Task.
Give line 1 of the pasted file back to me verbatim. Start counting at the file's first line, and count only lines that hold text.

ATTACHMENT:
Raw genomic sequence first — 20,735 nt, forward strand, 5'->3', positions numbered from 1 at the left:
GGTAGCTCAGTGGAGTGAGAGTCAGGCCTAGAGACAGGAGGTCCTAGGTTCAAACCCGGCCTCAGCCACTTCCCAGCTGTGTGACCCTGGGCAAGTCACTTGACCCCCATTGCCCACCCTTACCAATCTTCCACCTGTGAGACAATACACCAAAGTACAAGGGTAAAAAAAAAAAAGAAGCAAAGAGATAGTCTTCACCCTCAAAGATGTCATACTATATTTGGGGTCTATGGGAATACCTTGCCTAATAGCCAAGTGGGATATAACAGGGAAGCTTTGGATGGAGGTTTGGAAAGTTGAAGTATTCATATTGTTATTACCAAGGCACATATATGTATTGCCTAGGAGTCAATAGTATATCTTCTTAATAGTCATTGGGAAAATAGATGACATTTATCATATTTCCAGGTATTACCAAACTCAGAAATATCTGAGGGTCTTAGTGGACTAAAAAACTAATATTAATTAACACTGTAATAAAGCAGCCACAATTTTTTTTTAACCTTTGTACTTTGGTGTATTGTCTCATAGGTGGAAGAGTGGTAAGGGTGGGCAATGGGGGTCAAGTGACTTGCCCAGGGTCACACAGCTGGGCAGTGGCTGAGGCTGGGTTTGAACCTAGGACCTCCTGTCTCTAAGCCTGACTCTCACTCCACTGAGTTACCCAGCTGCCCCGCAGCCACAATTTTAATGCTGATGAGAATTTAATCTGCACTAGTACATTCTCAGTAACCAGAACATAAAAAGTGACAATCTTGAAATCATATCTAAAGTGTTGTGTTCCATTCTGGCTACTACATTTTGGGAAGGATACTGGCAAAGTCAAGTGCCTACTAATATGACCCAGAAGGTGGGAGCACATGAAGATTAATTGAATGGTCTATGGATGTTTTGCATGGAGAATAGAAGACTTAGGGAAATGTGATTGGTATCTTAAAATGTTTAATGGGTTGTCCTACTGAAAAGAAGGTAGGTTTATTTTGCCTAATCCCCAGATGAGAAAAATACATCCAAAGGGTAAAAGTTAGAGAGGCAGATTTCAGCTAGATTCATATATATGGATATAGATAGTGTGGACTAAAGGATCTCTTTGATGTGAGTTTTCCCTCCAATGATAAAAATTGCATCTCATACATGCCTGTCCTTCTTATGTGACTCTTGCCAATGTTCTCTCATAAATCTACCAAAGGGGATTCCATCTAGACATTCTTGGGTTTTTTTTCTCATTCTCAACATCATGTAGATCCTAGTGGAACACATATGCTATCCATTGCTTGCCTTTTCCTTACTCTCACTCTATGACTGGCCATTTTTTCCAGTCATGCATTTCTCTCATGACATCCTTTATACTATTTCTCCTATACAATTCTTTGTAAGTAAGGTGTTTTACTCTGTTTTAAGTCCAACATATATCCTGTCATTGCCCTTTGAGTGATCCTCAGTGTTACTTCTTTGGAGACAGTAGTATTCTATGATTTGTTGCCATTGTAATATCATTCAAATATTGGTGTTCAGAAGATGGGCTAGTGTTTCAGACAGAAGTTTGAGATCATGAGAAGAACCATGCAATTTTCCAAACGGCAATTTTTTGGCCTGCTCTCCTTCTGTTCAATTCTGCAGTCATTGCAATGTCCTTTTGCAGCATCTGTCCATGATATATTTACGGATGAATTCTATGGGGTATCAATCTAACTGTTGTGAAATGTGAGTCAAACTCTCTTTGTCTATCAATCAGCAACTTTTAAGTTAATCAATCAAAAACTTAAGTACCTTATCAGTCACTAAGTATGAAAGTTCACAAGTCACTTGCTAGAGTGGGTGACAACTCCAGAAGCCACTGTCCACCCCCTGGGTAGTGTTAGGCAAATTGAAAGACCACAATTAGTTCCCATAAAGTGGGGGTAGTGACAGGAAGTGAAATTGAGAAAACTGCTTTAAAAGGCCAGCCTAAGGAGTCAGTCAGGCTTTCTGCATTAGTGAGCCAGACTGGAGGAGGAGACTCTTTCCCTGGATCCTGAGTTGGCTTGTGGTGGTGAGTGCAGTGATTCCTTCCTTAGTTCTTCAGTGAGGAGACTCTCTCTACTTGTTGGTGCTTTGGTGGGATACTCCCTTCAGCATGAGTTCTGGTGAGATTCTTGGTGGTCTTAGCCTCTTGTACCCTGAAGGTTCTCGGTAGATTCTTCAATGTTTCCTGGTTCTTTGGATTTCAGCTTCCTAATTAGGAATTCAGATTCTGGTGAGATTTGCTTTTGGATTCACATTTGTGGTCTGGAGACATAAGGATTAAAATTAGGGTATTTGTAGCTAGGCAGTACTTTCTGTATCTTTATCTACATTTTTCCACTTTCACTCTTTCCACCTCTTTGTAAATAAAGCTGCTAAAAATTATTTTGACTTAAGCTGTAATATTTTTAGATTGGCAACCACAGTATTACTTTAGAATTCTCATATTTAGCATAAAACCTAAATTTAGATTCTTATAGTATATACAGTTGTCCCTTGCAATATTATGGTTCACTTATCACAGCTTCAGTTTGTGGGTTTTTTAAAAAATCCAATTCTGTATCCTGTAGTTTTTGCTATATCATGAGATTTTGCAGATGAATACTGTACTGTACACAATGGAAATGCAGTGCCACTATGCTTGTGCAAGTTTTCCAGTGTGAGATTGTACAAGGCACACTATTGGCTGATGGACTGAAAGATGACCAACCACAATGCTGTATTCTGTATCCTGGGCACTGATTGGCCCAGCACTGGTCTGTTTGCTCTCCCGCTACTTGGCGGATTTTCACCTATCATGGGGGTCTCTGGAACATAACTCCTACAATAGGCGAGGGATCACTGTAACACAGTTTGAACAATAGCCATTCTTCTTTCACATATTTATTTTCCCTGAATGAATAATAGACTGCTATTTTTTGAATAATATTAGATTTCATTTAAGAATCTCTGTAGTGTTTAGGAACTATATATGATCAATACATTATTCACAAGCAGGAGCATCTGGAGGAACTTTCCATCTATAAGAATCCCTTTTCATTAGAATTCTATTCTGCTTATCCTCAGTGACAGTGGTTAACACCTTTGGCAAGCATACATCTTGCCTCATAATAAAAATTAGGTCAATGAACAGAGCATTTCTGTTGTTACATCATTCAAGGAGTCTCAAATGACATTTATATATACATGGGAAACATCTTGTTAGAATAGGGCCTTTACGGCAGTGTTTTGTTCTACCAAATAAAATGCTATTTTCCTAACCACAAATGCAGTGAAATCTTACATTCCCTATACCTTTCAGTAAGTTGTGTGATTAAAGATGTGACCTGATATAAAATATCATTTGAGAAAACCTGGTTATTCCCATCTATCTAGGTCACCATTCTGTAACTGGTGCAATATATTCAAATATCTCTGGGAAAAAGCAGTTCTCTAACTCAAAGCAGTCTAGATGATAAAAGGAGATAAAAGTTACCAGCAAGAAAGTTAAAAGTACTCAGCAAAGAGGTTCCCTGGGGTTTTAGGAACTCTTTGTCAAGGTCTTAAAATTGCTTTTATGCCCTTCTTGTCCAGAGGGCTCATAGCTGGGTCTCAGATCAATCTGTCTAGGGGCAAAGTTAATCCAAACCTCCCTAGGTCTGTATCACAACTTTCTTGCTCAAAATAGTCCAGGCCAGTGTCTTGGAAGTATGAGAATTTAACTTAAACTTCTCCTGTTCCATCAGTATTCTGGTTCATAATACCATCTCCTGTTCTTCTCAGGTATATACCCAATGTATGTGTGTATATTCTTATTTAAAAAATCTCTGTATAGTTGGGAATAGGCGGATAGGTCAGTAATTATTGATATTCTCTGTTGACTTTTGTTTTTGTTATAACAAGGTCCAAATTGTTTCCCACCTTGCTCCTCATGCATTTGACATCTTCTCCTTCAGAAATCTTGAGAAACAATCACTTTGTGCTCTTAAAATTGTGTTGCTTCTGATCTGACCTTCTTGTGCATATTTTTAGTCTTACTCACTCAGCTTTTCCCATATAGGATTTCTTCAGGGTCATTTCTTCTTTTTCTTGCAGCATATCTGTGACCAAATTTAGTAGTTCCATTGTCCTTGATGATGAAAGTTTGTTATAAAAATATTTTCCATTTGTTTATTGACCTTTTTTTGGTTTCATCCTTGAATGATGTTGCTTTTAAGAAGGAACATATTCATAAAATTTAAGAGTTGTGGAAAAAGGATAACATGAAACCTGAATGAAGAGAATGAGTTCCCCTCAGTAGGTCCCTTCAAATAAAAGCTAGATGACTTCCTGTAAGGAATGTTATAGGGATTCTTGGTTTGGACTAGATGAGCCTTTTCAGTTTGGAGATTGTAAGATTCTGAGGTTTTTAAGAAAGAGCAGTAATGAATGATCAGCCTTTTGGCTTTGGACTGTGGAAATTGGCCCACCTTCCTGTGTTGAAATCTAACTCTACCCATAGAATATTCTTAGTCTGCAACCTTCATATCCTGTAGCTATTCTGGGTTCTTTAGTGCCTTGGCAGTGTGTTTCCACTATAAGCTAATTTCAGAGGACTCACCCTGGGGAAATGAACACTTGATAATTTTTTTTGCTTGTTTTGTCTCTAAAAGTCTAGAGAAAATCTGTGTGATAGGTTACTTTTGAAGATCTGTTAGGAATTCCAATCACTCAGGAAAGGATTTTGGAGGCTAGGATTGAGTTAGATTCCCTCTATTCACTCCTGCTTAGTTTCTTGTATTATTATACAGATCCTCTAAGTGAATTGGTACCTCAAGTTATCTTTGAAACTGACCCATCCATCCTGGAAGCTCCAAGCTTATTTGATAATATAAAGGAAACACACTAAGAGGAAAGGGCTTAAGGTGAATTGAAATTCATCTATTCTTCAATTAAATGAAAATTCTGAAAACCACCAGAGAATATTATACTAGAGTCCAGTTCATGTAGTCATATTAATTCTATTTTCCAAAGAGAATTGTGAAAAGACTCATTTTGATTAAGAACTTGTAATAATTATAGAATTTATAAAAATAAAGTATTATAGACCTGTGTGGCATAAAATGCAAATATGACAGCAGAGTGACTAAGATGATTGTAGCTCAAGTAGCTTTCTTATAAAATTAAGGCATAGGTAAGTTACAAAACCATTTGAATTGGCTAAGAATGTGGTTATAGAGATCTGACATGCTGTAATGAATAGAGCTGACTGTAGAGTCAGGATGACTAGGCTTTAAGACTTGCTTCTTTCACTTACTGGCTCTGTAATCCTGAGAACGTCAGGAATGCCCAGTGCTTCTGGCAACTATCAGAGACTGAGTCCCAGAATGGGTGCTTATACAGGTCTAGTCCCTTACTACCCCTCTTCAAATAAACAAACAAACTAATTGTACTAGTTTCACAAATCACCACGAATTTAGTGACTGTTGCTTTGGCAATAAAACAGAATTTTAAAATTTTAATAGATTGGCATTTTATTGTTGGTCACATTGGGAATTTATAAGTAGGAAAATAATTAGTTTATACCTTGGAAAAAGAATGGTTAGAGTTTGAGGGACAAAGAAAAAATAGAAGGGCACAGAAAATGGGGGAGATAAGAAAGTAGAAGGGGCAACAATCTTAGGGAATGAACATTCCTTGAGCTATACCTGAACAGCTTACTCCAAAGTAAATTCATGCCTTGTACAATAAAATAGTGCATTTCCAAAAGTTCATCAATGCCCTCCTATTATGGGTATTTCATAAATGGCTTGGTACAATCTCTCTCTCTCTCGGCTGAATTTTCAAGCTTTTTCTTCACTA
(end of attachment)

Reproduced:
Raw genomic sequence first — 20,735 nt, forward strand, 5'->3', positions numbered from 1 at the left: